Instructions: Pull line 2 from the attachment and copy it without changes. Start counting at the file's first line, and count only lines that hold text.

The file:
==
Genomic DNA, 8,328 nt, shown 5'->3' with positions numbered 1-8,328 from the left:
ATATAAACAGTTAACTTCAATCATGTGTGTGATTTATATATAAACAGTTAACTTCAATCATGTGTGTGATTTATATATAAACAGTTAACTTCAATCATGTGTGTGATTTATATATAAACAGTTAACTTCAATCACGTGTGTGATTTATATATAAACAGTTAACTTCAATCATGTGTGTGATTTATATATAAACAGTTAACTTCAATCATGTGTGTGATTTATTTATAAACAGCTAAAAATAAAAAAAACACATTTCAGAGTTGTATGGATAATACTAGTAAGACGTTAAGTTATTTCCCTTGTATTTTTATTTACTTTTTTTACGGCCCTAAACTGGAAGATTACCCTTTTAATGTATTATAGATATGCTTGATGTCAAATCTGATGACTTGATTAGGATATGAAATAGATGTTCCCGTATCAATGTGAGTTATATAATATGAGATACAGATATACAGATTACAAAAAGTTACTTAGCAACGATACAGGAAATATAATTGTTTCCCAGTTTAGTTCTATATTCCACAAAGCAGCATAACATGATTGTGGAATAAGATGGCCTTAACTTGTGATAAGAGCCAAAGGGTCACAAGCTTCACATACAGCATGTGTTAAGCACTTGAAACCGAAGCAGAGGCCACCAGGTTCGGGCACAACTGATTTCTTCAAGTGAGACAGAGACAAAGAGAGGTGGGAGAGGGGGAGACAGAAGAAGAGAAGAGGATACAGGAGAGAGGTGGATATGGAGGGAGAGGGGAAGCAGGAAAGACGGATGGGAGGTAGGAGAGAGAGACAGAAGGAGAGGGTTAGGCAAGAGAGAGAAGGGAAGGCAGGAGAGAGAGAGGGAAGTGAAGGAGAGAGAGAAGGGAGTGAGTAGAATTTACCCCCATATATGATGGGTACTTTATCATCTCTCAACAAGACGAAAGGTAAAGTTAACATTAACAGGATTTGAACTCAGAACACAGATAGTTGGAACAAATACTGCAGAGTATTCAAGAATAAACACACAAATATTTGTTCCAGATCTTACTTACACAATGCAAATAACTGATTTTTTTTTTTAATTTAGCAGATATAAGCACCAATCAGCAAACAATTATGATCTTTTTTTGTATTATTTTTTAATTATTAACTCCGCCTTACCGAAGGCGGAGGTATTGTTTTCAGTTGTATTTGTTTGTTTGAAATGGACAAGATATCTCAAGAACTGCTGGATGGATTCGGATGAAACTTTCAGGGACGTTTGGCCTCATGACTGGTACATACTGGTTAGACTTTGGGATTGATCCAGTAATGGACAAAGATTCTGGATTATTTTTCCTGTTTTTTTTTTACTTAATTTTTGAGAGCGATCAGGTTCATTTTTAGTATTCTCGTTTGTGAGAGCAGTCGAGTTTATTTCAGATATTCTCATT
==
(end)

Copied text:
ATATAAACAGTTAACTTCAATCATGTGTGTGATTTATATATAAACAGTTAACTTCAATCATGTGTGTGATTTATATATAAACAGTTAACTTCAATCATGTGTGTGATTTATATATAAACAGTTAACTTCAATCACGTGTGTGATTTATATATAAACAGTTAACTTCAATCATGTGTGTGATTTATATATAAACAGTTAACTTCAATCATGTGTGTGATTTATTTATAAACAGCTAAAAATAAAAAAAACACATTTCAGAGTTGTATGGATAATACTAGTAAGACGTTAAGTTATTTCCCTTGTATTTTTATTTACTTTTTTTACGGCCCTAAACTGGAAGATTACCCTTTTAATGTATTATAGATATGCTTGATGTCAAATCTGATGACTTGATTAGGATATGAAATAGATGTTCCCGTATCAATGTGAGTTATATAATATGAGATACAGATATACAGATTACAAAAAGTTACTTAGCAACGATACAGGAAATATAATTGTTTCCCAGTTTAGTTCTATATTCCACAAAGCAGCATAACATGATTGTGGAATAAGATGGCCTTAACTTGTGATAAGAGCCAAAGGGTCACAAGCTTCACATACAGCATGTGTTAAGCACTTGAAACCGAAGCAGAGGCCACCAGGTTCGGGCACAACTGATTTCTTCAAGTGAGACAGAGACAAAGAGAGGTGGGAGAGGGGGAGACAGAAGAAGAGAAGAGGATACAGGAGAGAGGTGGATATGGAGGGAGAGGGGAAGCAGGAAAGACGGATGGGAGGTAGGAGAGAGAGACAGAAGGAGAGGGTTAGGCAAGAGAGAGAAGGGAAGGCAGGAGAGAGAGAGGGAAGTGAAGGAGAGAGAGAAGGGAGTGAGTAGAATTTACCCCCATATATGATGGGTACTTTATCATCTCTCAACAAGACGAAAGGTAAAGTTAACATTAACAGGATTTGAACTCAGAACACAGATAGTTGGAACAAATACTGCAGAGTATTCAAGAATAAACACACAAATATTTGTTCCAGATCTTACTTACACAATGCAAATAACTGATTTTTTTTTTTAATTTAGCAGATATAAGCACCAATCAGCAAACAATTATGATCTTTTTTTGTATTATTTTTTAATTATTAACTCCGCCTTACCGAAGGCGGAGGTATTGTTTTCAGTTGTATTTGTTTGTTTGAAATGGACAAGATATCTCAAGAACTGCTGGATGGATTCGGATGAAACTTTCAGGGACGTTTGGCCTCATGACTGGTACATACTGGTTAGACTTTGGGATTGATCCAGTAATGGACAAAGATTCTGGATTATTTTTCCTGTTTTTTTTTTACTTAATTTTTGAGAGCGATCAGGTTCATTTTTAGTATTCTCGTTTGTGAGAGCAGTCGAGTTTATTTCAGATATTCTCATT